Punchbowl News: “Speaker Nancy Pelosi has begun to address how she’ll handle some of the vexing decisions she will have to make in the coming days about the shape of the reconciliation bill.”
Said Pelosi in a letter: “Overwhelmingly, the guidance I am receiving from Members is to do fewer things well so that we can still have a transformative impact on families in the workplace and responsibly address the climate crisis: a Build Back Better agenda for jobs and the planet For The Children!”
“Democrats have several paths given the reality of having to shrink their reconciliation package from $3.5 trillion to the roughly $2 trillion level: more programs for less money, meaning shorter duration; fewer programs for more money; or just a mix and mash of both. Pelosi here is coming down in favor of the ‘do fewer things well’ argument, which means there will be programs on the cutting room floor.”
Playbook: “That might seem mundane, but it’s not. Progressives have been pushing for leaders to adopt their whole wishlist of proposals from universal Pre-K and free college to dental and vision for Medicare — and cut the price tag by having them expire in a few years’ time. The idea, they argue, is to set up a bunch of mini cliffs and dare Republicans to let popular programs expire.”
Texas Gov. Greg Abbott (R) issued an executive order on Monday banning “any entity” in the state from enforcing a Covid-19 vaccine mandate, CBS News reports.
“With the governor of Texas leading the charge, conservative Republicans in several states are moving to block or undercut President Joe Biden’s COVID-19 vaccine mandates for private employers before the regulations are even issued,” the AP reports.
“The growing battle over what some see as overreach by the federal government is firing up a segment of the Republican Party base, even though many large employers have already decided on their own to require their workers to get the shot.”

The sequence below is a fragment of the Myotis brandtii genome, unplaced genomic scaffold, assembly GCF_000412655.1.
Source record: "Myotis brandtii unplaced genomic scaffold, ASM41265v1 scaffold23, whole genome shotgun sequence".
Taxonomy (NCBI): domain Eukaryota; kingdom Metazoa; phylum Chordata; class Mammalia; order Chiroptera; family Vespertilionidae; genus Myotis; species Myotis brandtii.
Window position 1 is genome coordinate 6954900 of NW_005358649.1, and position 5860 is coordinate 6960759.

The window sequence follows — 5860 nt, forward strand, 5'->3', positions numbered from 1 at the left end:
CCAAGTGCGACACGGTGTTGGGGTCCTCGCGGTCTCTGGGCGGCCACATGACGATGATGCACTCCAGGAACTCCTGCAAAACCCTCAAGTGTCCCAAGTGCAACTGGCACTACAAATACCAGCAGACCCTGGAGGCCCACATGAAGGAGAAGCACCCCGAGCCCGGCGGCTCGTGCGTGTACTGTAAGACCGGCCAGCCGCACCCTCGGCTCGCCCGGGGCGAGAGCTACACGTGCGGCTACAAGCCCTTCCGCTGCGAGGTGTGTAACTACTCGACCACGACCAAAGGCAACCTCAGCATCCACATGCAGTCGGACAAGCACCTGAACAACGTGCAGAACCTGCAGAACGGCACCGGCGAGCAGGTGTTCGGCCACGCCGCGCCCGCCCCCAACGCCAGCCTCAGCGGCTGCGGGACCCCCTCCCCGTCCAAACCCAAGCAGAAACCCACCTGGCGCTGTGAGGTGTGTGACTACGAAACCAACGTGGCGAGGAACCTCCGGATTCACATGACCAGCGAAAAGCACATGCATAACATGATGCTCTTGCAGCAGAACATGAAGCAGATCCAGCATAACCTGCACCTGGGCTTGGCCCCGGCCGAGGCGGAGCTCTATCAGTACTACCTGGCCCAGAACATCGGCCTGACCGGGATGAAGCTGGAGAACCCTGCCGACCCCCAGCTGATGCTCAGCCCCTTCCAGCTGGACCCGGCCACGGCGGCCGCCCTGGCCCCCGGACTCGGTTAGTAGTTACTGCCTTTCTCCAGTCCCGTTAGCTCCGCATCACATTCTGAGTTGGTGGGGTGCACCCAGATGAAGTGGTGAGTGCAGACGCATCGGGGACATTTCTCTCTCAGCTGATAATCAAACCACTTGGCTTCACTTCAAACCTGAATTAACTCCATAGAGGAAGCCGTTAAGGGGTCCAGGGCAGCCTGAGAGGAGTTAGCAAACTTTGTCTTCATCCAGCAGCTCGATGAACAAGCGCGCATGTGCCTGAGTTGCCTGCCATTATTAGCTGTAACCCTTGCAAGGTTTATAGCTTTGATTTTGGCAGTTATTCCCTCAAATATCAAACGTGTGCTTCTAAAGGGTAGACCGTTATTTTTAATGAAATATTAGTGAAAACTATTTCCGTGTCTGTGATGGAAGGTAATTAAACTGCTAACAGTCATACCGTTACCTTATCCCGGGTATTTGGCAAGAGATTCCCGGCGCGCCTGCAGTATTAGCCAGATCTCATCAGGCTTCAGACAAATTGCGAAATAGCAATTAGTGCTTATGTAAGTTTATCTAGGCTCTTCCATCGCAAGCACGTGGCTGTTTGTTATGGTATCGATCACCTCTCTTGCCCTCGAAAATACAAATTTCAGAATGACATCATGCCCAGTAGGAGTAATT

“The dustup will almost certainly end up in court since GOP attorneys general in nearly half of the states have vowed to sue once the rule is unveiled.”
The Hill: “American Airlines and Southwest Airlines will continue to require COVID-19 vaccinations for their employees as required by the Biden administration, defying Texas Gov. Greg Abbott’s (R) executive order banning all vaccine mandates in the state.”
A new Kaiser Family Foundation poll finds 71% of unvaccinated respondents said the need for boosters indicated that the Covid-19 vaccines were not working.
“The House is scheduled to pass a short-term increase in the debt ceiling Tuesday to enable the Treasury to continue borrowing money to pay the bills for two months,” NBC News reports.
“The measure, the product of a last-minute deal struck in the Senate, offers only a temporary reprieve, and it is likely to set up another round of fighting in December.”
Speaker Nancy Pelosi suggested that the Treasury Department should be able to lift the debt ceiling on its own and that Congress would then have the power to overrule it, Punchbowl News reports.
Said Pelosi: “That seems to have some appeal to both sides of the aisle because of the consequences to people for not lifting it.”